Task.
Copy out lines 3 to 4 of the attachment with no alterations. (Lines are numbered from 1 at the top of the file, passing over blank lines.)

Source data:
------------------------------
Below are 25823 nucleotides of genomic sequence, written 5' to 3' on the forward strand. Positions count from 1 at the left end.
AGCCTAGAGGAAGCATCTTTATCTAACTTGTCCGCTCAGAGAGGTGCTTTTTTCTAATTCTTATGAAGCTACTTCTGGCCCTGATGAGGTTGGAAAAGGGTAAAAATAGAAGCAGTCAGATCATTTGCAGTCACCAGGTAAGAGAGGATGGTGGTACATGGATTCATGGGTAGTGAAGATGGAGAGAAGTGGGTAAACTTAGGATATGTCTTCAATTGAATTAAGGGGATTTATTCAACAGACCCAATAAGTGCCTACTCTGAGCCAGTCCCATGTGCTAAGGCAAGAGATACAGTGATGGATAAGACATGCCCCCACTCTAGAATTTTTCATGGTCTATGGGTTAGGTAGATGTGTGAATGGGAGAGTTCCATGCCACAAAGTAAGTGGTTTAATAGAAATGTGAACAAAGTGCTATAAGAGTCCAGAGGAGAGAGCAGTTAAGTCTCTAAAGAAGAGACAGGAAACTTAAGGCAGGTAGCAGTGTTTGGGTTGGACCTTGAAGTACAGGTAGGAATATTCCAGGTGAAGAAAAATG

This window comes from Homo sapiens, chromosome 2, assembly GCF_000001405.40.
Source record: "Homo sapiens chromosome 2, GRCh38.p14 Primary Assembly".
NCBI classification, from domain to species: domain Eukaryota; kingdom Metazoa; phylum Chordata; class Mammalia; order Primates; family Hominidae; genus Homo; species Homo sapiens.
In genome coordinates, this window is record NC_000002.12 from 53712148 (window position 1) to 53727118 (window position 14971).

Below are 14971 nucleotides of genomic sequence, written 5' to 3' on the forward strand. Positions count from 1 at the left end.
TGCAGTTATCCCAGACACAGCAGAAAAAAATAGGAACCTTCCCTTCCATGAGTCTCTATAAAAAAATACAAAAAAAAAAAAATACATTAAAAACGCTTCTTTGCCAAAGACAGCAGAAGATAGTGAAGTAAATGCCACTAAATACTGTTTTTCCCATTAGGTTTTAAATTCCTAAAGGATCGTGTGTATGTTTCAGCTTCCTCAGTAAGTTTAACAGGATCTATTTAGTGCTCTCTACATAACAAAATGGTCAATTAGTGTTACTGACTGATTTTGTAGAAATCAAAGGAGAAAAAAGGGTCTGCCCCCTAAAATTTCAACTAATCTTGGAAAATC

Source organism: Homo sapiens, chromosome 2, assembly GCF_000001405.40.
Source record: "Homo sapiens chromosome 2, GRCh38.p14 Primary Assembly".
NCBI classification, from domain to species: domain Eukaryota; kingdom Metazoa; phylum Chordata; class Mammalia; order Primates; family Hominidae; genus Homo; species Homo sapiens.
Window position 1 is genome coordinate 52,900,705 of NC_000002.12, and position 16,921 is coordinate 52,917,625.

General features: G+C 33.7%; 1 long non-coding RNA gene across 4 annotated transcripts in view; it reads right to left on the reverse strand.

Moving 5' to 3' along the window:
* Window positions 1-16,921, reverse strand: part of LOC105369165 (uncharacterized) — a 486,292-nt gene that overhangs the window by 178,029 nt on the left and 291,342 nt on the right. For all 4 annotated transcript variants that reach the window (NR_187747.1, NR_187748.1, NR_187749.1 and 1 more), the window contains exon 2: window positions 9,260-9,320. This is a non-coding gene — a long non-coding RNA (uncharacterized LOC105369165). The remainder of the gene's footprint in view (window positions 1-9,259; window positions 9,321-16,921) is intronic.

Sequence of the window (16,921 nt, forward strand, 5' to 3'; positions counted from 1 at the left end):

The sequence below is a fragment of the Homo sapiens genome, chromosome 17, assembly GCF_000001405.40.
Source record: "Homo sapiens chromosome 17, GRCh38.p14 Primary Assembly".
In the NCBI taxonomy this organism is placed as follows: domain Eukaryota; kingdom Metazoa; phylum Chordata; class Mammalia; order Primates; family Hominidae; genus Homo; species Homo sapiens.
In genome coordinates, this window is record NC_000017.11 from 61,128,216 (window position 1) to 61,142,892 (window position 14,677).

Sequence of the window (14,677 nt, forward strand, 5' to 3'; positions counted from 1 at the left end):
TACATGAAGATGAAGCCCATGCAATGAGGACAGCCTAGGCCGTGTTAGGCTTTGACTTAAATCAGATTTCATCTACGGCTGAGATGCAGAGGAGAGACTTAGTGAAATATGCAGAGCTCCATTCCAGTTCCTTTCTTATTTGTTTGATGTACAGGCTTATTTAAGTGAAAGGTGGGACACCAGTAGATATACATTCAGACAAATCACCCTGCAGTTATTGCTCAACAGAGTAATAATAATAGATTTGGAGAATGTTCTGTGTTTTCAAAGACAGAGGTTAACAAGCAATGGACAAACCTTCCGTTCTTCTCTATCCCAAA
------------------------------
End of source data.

This window comes from Homo sapiens, chromosome 2, assembly GCF_000001405.40.
Source record: "Homo sapiens chromosome 2, GRCh38.p14 Primary Assembly".